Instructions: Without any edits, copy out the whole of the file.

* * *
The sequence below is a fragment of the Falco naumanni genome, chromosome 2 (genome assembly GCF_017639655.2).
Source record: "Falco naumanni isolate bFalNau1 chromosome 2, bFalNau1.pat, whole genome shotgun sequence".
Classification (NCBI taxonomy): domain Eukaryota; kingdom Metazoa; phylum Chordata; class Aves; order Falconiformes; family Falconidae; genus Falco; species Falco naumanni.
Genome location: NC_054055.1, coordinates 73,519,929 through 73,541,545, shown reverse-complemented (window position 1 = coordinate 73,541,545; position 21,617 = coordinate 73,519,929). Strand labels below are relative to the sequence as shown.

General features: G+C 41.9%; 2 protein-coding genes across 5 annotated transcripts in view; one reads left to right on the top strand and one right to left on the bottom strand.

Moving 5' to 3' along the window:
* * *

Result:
The sequence below is a fragment of the Falco naumanni genome, chromosome 2 (genome assembly GCF_017639655.2).
Source record: "Falco naumanni isolate bFalNau1 chromosome 2, bFalNau1.pat, whole genome shotgun sequence".
Classification (NCBI taxonomy): domain Eukaryota; kingdom Metazoa; phylum Chordata; class Aves; order Falconiformes; family Falconidae; genus Falco; species Falco naumanni.
Genome location: NC_054055.1, coordinates 73,519,929 through 73,541,545, shown reverse-complemented (window position 1 = coordinate 73,541,545; position 21,617 = coordinate 73,519,929). Strand labels below are relative to the sequence as shown.

General features: G+C 41.9%; 2 protein-coding genes across 5 annotated transcripts in view; one reads left to right on the top strand and one right to left on the bottom strand.

Moving 5' to 3' along the window: